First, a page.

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View of From the editors


Academic year: 2023

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In your hand is a special issue of lambda nordica that is concerned with ”transitions.” Transition is a term with many connotations; it can refer to a change from one political or economic system to an- other, a movement from one gender category to another, or quite simply to a state of change, a movement from one point to another.

By putting the concept in question, the guest editors of this issue also draw our attention to how as a description or an experience, the idea of transition also reflects both epistemological and geopolitical perspective and points of departure. To be ”in transition” can also mean to be in a constant state of change; much like a scientific jour- nal is, or it can be associated with a sense of being in between, or in waiting – much like we have long awaited this special issue.

1989 was a historic year. As loyal readers will recall, it was the year that lambda nordica was founded, as a Nordic journal for the study of homosexuality. With this, a wall came down and a new


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era began; one where multi- and interdisciplinary research on the histories, cultures, and livelihoods of non-heterosexuals became es- tablished as a legitimate scientific area of inquiry and knowledge formation, both internationally and in the Nordic region. Since then, the journal and the research field has grown, diversified and professionalized and the alphabet of non-normative genders and sexualities and their politicization has grown within both activism and research. Today at least the letters L, G, B, T and Q are inclu- ded, often many more letters. Around the same time that lambda nordica was founded, the queer critique of stable identity categories such as lesbian, heterosexual or gay was also launched and with it a critical stance against these categories as taken for granted, a priori, and above all universal points of departure for research. This was not to diminish the lived experiences of being assigned or choos- ing to identify with such categories, but rather to highlight their emergence and diversity as categories across time and space under investigation. Internationally, our sister journal Gay and Lesbian Quarterly (GLQ) has formulated its aim as being ”queer perspectives on sex and sexualities” while Journal of Homosexuality has opted to describe its aim as including queer studies.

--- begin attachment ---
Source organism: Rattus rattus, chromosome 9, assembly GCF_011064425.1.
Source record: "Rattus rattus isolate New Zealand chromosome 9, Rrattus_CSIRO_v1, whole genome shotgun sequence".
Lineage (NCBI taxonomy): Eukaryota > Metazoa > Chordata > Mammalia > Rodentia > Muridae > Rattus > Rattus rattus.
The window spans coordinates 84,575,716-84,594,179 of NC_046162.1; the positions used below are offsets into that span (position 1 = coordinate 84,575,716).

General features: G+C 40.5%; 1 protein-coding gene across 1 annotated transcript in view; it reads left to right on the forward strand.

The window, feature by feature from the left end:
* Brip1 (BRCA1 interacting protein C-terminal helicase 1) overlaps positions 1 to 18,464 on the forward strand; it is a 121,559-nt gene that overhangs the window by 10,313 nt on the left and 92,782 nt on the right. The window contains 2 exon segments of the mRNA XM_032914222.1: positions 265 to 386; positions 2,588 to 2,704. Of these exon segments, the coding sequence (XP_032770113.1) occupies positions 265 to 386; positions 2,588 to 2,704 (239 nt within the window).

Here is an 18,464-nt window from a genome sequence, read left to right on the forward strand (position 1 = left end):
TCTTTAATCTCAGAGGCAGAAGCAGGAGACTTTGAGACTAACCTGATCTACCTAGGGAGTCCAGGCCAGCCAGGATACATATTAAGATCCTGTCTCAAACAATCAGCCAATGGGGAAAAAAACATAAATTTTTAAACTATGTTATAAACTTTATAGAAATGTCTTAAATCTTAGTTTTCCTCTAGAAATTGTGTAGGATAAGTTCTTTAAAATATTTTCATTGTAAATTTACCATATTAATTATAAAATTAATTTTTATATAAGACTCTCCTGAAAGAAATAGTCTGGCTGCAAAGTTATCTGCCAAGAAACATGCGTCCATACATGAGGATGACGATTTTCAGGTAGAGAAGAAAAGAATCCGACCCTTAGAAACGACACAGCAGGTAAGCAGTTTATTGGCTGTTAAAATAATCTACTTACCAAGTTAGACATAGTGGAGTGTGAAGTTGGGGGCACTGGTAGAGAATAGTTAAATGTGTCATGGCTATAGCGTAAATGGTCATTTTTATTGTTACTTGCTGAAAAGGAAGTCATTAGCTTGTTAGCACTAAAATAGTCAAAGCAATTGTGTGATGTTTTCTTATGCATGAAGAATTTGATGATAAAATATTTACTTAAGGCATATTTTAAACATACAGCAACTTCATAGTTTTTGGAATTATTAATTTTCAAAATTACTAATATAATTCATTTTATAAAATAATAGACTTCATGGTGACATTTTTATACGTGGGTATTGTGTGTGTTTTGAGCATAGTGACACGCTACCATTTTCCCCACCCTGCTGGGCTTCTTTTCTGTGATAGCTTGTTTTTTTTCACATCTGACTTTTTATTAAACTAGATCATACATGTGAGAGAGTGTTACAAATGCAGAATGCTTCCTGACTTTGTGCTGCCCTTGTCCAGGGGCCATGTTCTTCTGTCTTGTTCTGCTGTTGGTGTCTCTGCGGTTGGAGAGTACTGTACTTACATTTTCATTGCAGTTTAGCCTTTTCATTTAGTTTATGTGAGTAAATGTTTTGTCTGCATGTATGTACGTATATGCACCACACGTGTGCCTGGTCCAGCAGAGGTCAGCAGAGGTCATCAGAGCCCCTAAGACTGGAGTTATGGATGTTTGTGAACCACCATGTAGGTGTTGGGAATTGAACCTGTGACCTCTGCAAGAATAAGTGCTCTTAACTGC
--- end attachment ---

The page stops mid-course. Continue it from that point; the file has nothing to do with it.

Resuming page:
The attentive reader will note that after many years of careful, and let us call it, mature consideration, lambda nordica’s subtitle now indicates that it is a journal that includes queer studies. This does not mean that queer studies are a new topic for the journal, quite the contrary. Already in 1996, with guest editor Don Kulick, we published our first thematic issue on queer theory, the first Nordic journal to do so and since then we have published dozens of artic- les in queer studies. This field is today neither new nor particularly marginalized internationally; after 20 years of rich scholarly pro- duction, queer is here and we have gotten used to it. That is to say,



queer has obtained a certain maturity and age and thus we also think that time is ripe for this to be rendered visible in the name of our journal. The symbolic act of this additional letter in the subtitle of the journal also signals the fall of a wall of resistance against the term queer, while not necessarily signaling a new direction for the journal. Rather, we continue to work with the goal of being the leading journal of research within this letter combined and multi- epistemological area in the Nordic region and at the same time, to be a forum for a growing number of highly qualified researchers who wish to contribute to the international field. We also continue our aim of reaching writers and readers beyond the Scandinavian linguistic community by offering an opportunity to publish in Eng- lish and opening up a dialogue with the international community by, among other things, inviting guest researchers to introduce new themes. The editors welcome suggestions for future themes as well as individual manuscripts for our open issues, the next open issue will be number 4/2013.

If 1989 was an important year for our research field in the Nordic context, needless to say, its symbolic significance in European, if not world history, is far greater. This was the year that history re- calls as the fall of the wall between what used to be known as East and West and the beginning of the building of a new Europe; a Europe that over 20 years later is still deeply marked by economic,

political and scientific differences and power relations as well as in- terconnections. Central, Baltic and Eastern European Studies, and research on these issues, as well as on a number of imagined and actual ”transitions” is a well-established geopolitically defined field that is strong both in the Nordic region and in Europe. Södertörn University, which is the physical ”home” of lambda nordica also hosts the Centre for Baltic and Eastern European Studies, an interdisci-